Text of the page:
2. DXer said

    U.S. response to terrorism is weakened by lapses in communication
    Garland, Texas, shooting scene

    By Richard A. Serrano contact the reporter


    “The commission concluded that a key failure in stopping the 9/11 hijackers was rooted in the resistance by intelligence and law enforcement agencies to trade crucial information. Weeks after the terrorist attacks, a communications lapse between federal and local agencies was blamed by some lawmakers for slowing the response to the 2001 anthrax attacks.

    “The biggest impediment,” the commission warned, “is the human or systemic resistance to sharing information.” Intelligence “should be processed, turned into reports and distributed according to the same quality standards, whether it is collected in Pakistan or in Texas.”

    In response to 9/11, officials created Joint Terrorism Task Forces around the country, where federal, county and city police work together to gather, analyze and act on intelligence.”

    Anthrax, Al Qaeda and Ayman Zawahiri: The Infiltration of US Biodefense

  3. DXer said

    Laurie Garrett:

    “A year after he likened the Hatfill investigation to those of Jewell and Lee, Judge Walton ordered the FBI’s lead Amerithrax investigator, Richard Lambert, to defend his agency’s actions on the stand. Lambert admitted that his team had not yet found the anthrax cullprit.”

  4. DXer said

    The NAS Report notes:

    S.10 A review should be conducted of the classified materials that are relevant to the FBI’s
    investigation of the 2001 Bacillus anthracis mailings, including all of the data and material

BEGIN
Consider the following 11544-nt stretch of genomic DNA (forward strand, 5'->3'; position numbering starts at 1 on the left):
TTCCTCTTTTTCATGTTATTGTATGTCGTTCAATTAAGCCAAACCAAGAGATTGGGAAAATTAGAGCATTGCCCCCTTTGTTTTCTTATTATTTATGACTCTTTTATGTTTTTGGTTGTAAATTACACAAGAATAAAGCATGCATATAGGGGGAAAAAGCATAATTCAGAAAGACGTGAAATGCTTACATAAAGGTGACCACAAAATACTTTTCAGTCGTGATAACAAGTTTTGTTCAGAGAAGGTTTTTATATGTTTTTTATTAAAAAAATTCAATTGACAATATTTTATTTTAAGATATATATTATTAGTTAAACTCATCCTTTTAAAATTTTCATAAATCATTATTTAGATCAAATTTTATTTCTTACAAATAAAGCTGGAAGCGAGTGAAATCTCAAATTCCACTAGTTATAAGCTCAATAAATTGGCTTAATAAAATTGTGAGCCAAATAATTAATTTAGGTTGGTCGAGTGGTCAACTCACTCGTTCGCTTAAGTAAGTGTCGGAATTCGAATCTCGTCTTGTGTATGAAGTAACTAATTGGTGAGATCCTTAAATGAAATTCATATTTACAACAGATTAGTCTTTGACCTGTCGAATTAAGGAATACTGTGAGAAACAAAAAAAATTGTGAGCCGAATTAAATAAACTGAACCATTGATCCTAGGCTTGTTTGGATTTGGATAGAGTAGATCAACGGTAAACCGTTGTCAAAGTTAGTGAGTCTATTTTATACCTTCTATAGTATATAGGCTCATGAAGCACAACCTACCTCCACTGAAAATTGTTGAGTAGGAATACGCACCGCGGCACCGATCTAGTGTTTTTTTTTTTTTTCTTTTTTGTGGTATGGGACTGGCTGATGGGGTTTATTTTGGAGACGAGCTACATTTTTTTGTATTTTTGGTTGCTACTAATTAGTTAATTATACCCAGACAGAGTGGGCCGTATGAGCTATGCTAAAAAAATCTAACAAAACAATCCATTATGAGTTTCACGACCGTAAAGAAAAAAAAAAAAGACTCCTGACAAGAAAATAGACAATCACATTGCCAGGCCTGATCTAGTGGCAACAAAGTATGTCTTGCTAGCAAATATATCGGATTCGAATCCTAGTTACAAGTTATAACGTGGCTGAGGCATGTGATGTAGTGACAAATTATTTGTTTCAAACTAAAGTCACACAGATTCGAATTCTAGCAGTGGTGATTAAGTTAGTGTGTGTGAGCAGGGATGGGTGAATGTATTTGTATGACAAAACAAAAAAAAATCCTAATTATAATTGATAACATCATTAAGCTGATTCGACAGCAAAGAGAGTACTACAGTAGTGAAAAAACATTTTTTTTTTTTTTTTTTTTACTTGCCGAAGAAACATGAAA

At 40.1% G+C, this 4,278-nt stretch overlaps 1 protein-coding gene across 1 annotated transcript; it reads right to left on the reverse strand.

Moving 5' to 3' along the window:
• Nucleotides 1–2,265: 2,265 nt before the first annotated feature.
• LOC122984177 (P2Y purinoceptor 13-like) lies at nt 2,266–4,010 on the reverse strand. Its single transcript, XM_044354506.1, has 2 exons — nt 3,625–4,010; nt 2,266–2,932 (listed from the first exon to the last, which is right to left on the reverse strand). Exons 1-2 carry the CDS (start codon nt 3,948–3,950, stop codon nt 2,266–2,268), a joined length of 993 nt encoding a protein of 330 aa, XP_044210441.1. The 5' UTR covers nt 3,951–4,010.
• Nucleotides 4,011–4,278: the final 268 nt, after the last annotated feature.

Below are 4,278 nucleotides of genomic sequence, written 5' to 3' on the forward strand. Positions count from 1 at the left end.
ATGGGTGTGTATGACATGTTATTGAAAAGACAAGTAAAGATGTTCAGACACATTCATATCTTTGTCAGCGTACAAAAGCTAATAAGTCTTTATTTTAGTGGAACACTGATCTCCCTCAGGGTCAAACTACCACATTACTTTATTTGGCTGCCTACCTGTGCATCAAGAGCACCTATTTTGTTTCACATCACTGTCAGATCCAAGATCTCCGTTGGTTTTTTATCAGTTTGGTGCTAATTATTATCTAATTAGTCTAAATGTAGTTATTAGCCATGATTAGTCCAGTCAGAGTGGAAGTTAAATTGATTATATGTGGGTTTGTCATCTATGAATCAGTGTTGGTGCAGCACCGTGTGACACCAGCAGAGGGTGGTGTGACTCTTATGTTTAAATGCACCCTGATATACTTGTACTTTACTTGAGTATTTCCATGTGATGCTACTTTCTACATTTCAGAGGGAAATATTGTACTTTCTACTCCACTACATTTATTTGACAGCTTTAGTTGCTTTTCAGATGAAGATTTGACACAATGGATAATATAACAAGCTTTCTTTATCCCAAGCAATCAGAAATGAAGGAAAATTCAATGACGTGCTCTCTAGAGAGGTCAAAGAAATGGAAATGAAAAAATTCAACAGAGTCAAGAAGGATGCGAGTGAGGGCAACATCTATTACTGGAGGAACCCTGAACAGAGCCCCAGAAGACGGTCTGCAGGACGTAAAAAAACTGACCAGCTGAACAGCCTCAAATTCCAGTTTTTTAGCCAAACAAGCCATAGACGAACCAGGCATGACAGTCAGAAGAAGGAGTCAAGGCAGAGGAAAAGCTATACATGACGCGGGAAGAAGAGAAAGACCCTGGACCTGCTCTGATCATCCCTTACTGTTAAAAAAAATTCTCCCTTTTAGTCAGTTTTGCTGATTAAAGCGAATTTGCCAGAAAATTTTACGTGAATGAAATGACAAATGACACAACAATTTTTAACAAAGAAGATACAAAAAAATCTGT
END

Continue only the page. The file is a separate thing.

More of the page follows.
pertaining to the overseas environmental sample collections. (Recommendation 3.1)
    The committee did not receive nor review classified material. In November 2010
    discussions with FBI and DOJ leadership regarding this report, we were made aware of
    additional information that would require review of classified material. Due to the lateness of
    this revelation, the importance placed on issuing a timely report, and the agreement between the
    NRC and the FBI that all materials we considered be publicly available, the committee did not
    undertake this additional review of classified material.


    100+ graphics –

  5. DXer said

    The lead investigator at the time, Agent Lambert, explained at deposition in the civil suit brought by Steve Hatfill that after recurring leaks, the Amerithrax investigation was compartmentalized into three squads over his strong objection to FBI Director Mueller. He was afraid that as the result of the compartmentalization, investigators would not be able to connect the dots. Agent Lambert was right and the result reached years later demonstrates his point well. FBI Director Mueller has said that the buck stops with him and he takes full responsibility for matters at the Department of Justice. Amerithrax will be Director Mueller’s legacy if he does not take steps to set things right. The Gary Cooper-esque Mueller, if living up to the “High Noon” movie, will meet the train at noon.